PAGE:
So how did a fun, quirky tale about a teenage girl and her involvement with the Tylwyth Teg come about? Like most things it came from a variety of influences and interest; my (admittedly) fanatic devotion to Torchwood (British sci-fi cult fave TV show), my desires to travel through historic Great Britain, and the draw of the unique history/culture/folklore of the often disparaged and overlooked Wales.

fantasy, Canadian writers, fiction, novels

Liz Strange

In this pursuit to find my own story with a Welsh mythological background I dove headfirst into reading about the Druids, the folk traditions of pre-Christain/pre- Roman Britain, the enduring Arthurian tales, Tristan and Isolde, and the Four Branches of the Mabinogi, historical accounts, archeological studies, you name it. In the process my curiosity became a passion. I fell in love with the stories, the language, the physical beauty of the land, and the gumption of the Welsh people in hanging on to their distinct identity.

Thus Fair Folk in Knob’s End (the Daughters of Annwn) was born. The first novel in this planned series was released in March by Featherweight Press, and I’d love for you to take the journey with me to this magical land.

I asked Liz a few questions about writing and her life: When you were a child what drew your attention? Was it trucks and dolls? Were you quirky or just a regular kid?

I did love my Barbies, I will admit, but I did not play with babies or with the beautiful doll house my mother had made for me. I loved to read, draw, write, listen to music and spending time with the hoard of animals we had.

I was definitely quirky. Quiet and introverted—a lot more went in than I shared. I had a huge imagination and my comprehension and reading level was always way above my peers. Even back then I was fascinated with learning about the past, other cultures, and “ghost stories.”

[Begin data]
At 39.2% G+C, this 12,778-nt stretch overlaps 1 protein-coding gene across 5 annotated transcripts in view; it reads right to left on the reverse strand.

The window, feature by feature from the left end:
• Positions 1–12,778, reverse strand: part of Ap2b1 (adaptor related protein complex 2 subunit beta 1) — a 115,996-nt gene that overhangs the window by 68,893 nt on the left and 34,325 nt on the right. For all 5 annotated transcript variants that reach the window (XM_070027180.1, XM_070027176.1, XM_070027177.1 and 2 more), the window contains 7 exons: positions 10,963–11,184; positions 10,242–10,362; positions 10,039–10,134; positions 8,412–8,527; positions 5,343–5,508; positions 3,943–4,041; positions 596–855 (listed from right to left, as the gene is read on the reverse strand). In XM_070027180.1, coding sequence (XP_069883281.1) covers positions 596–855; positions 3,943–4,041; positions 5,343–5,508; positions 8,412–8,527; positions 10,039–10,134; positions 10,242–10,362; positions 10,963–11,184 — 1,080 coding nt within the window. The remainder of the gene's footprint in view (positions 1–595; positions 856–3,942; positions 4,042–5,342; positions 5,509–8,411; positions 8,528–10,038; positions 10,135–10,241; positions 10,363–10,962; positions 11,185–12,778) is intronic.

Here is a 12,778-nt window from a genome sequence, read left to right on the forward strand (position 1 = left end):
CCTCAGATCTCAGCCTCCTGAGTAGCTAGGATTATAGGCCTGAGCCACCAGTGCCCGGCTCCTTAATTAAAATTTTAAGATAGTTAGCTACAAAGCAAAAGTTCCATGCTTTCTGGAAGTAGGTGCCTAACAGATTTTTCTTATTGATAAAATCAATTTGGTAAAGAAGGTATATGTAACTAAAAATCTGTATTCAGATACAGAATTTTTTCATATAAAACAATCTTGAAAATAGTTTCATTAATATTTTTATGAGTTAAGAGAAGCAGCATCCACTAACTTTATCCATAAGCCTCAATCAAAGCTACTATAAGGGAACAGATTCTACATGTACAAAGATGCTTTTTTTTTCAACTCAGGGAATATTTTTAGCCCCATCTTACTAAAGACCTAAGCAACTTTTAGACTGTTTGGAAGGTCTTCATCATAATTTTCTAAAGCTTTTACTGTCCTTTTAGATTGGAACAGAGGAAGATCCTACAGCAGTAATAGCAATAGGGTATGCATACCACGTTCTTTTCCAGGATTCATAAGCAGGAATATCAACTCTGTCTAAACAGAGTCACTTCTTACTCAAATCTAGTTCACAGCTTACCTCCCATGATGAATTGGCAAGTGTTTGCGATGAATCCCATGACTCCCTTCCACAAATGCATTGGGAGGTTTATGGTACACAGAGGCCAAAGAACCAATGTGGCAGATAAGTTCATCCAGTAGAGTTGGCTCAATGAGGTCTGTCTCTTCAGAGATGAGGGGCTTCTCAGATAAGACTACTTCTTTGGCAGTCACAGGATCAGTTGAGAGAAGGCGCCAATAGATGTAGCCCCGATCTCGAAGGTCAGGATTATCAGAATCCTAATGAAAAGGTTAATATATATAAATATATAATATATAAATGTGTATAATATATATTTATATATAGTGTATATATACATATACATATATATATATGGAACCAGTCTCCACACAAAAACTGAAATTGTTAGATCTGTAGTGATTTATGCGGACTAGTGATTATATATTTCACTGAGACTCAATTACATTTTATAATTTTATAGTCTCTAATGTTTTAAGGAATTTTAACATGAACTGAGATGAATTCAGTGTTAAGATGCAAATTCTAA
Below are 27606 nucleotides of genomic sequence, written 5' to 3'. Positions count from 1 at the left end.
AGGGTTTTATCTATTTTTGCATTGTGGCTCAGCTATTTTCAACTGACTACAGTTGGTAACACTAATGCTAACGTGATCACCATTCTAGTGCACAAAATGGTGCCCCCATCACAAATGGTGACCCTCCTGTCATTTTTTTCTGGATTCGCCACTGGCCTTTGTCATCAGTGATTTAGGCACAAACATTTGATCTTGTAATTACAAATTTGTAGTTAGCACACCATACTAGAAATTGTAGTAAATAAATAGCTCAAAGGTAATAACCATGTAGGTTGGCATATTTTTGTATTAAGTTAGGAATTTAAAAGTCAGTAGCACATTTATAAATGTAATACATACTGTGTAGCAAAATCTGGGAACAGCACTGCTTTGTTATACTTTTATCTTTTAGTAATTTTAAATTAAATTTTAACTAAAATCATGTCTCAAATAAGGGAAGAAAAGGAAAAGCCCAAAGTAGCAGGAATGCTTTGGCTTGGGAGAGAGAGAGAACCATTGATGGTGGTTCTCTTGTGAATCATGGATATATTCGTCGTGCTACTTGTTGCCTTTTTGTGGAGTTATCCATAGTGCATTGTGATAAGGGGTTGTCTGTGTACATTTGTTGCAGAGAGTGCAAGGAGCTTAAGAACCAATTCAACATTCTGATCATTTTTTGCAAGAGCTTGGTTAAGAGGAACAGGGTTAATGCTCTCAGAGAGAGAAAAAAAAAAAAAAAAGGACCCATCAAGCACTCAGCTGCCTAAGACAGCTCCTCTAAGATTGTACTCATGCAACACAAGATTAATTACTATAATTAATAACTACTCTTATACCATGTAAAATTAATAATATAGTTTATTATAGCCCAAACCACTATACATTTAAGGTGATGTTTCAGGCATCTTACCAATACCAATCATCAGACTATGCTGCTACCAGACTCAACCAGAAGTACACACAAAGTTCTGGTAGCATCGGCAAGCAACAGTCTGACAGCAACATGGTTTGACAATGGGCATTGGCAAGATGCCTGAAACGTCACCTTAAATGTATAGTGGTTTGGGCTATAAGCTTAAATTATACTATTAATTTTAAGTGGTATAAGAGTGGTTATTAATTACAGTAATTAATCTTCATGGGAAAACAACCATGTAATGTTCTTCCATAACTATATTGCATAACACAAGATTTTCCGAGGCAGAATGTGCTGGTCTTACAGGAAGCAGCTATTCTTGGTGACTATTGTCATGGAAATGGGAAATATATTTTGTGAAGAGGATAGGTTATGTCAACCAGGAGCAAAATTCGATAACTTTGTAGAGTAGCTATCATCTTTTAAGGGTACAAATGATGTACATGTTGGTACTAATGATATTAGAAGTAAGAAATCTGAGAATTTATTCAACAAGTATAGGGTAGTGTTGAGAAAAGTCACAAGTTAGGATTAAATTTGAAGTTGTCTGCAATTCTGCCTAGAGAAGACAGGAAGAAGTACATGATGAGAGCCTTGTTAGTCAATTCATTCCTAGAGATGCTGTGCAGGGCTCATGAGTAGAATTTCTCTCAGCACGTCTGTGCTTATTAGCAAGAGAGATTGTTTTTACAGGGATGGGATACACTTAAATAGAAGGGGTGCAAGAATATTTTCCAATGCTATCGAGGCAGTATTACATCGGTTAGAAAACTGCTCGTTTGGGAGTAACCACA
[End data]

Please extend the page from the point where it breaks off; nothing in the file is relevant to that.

How did you view the world and what were you reading?

I viewed the world as an endless source of information and things to make me wonder, I still do. I read pretty much anything. Started with things like the Three Investigators series, Choose Your Own Adventure, Sweet Valley High and very quickly moved on to authors like Stephen King. Once I found horror and fantasy I was hooked.

When did you take that step from being a reader to wanting to write?

I started writing as a very young child. Even before I could physically write, I dictated stories to my mother. She still has this series about a bird family that I thought up at about three-four years old.

What was your first publication?

My Love Eternal, the first novel in my Dark Kiss Series.

Where do you live and do you find your surroundings influence your writing?

I live in Kingston, Ontario. In some ways I am very influenced by where I live, and in others ways not at all. My mind is often chewing on many different images-places, people, art- at once and I find that transports me beyond my physical place and time. There’s that crazy imagination again.